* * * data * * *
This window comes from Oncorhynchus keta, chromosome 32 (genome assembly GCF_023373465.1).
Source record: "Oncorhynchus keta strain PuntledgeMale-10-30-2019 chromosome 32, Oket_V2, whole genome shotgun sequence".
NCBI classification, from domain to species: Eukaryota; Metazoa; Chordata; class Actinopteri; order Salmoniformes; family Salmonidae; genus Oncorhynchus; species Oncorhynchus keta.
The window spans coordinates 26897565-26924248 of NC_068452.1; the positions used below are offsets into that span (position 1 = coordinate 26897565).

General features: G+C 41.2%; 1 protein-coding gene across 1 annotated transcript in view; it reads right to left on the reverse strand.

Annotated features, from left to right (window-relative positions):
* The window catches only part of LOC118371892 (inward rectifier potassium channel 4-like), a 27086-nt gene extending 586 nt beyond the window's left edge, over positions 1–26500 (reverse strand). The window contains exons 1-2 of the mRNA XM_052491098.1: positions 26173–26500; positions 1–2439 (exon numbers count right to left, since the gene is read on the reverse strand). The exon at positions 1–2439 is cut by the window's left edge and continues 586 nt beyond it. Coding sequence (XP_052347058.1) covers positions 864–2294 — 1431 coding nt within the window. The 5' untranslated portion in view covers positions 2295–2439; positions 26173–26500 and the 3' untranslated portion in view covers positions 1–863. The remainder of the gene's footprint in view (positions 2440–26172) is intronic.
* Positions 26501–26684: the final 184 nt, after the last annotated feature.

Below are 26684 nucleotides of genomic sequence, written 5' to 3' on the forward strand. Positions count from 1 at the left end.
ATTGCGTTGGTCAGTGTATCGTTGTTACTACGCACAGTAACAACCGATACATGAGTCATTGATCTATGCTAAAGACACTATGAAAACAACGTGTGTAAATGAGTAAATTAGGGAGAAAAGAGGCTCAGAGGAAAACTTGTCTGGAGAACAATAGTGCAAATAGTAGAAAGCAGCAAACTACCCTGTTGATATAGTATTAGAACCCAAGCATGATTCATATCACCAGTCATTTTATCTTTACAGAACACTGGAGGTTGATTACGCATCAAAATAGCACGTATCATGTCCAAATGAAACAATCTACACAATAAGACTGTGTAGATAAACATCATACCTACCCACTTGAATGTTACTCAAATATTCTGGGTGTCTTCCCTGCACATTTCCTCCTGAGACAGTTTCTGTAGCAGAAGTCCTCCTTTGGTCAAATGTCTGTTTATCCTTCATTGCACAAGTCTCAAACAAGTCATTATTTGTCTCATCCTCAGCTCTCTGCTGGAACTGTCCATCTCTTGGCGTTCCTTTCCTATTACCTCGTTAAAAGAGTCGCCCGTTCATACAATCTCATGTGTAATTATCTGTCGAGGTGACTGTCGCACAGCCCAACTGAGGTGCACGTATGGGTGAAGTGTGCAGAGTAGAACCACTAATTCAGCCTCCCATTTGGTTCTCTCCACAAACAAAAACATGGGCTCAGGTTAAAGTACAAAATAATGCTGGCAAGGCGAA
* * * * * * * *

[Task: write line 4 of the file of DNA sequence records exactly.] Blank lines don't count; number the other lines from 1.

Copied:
The window spans coordinates 26897565-26924248 of NC_068452.1; the positions used below are offsets into that span (position 1 = coordinate 26897565).